eRecovery: How a Revolutionary Digital Service is Helping Ukrainian Families Rebuild

May 8, 2024
Photo of the side of an apartment building that has sustained significant shelling damage.

More than 516,000 buildings and apartments have been damaged and over 96,000 destroyed since Russia’s full-scale invasion of Ukraine, leaving thousands of Ukrainians displaced or living in damaged housing. Fortunately, a new digital service, eRecovery, has helped more than 55,000 Ukrainian families receive government assistance to repair their homes or to buy new ones.

To help Ukrainians rebuild their homes during war, the Government of Ukraine is compensating homeowners directly impacted by hostilities through the eRecovery program. This e-service was developed in partnership with the Ministry for Communities, Territories, and Infrastructure Development, the Ministry of Digital Transformation, and the USAID / UK Dev-funded Transparency and Accountability in Public Administration and Services (TAPAS) Activity

Upon the launch of eRecovery in May 2023, only residents of damaged properties were eligible for government assistance to repair their homes. In August 2023, eRecovery expanded to include owners of destroyed homes, enabling participants to receive a housing voucher to purchase a new property. Additionally, starting January 2024, people can apply for financial assistance to construct a new house on their existing plot of land. 

The digitization of reconstruction began just one month after Russia’s full-scale invasion of Ukraine. On March 30, 2022, Diia—an e-government app used by millions of Ukrainians to access public services—introduced a function to report damaged property. This feature enabled the Government of Ukraine to collect essential data and conduct a preliminary estimation of damage and anticipated needs.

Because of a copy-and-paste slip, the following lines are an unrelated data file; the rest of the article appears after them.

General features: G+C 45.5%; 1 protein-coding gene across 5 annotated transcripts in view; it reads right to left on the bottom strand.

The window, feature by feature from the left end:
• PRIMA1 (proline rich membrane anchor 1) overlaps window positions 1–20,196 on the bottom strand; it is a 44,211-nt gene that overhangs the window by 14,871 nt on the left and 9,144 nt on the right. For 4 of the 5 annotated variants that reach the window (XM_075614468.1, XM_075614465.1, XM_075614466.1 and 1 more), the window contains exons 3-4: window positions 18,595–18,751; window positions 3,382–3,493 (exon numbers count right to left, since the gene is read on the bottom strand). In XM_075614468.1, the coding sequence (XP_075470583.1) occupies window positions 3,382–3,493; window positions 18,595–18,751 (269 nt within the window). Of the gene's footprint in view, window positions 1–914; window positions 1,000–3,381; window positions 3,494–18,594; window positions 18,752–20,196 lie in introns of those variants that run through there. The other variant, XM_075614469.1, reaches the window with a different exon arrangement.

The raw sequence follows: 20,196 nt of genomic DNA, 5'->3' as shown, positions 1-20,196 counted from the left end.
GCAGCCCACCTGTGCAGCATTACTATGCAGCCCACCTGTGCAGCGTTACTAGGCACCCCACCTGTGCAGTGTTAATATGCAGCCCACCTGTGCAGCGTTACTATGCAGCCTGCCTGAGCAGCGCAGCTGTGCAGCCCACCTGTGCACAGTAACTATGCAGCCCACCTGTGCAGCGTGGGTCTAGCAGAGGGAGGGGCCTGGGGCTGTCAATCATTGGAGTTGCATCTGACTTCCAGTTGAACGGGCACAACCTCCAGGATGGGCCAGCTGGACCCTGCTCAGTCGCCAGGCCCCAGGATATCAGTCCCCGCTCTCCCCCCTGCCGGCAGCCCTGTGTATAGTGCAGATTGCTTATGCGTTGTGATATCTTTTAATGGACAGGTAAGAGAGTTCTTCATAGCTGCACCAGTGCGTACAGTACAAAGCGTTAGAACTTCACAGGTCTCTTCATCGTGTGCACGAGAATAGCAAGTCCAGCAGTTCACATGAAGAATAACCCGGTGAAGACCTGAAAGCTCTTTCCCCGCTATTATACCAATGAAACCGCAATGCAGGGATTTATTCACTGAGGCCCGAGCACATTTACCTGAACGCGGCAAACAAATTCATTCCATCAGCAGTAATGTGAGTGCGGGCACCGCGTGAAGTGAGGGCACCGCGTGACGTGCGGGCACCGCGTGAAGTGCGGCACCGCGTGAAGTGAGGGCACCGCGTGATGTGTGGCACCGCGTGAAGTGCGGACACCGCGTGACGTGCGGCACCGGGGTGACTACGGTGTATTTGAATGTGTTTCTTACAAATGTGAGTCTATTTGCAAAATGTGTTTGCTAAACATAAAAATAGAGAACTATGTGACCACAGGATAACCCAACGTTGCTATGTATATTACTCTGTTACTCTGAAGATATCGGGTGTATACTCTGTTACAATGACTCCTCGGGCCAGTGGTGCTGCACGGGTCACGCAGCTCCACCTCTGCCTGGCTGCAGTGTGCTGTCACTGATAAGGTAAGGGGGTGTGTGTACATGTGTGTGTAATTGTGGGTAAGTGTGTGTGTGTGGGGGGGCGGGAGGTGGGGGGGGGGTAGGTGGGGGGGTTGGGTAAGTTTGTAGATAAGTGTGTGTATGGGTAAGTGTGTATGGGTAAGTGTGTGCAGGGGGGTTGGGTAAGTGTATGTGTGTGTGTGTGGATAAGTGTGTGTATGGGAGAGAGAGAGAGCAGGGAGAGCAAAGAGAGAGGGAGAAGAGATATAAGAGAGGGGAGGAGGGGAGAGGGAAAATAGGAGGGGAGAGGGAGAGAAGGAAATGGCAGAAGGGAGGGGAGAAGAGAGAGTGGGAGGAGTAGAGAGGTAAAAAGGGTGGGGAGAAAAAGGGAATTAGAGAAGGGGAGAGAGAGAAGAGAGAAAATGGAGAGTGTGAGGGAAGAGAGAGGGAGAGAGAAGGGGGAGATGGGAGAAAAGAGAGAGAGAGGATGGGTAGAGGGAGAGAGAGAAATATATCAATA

The collected data would later populate the Register of Damaged and Destroyed Property, which continues to play a pivotal role in ensuring the transparent and efficient delivery of the eRecovery service.

This photo shows a wall with a hole the size of two basketballs caused by warfare in Andrii's apartment.
Damage done to Andrii’s apartment

A Matter of Minutes to Request State Aid
Andrii is one of the nearly 86,000 Ukrainians who has applied for help in repairing his home through eRecovery. Andrii and his wife live in Bucha, a city on the outskirts of Kyiv. Bucha became a global symbol of the brutality of the Russian occupation when, in spring 2022, Russian forces committed a litany of apparent war crimes, including the torture and massacre of civilians.

Andrii and his wife managed to flee their home before Russian forces entered the city. They returned to a liberated Bucha two months later, where they found their apartment heavily damaged by shelling. Unable to cover the cost of repairs, Andrii reported the damage through Diia.

The launch of the eRecovery service one year later yielded a new opportunity. Since Andrii had previously submitted a detailed report on his damaged property, a simple application for compensation through Diia was in order.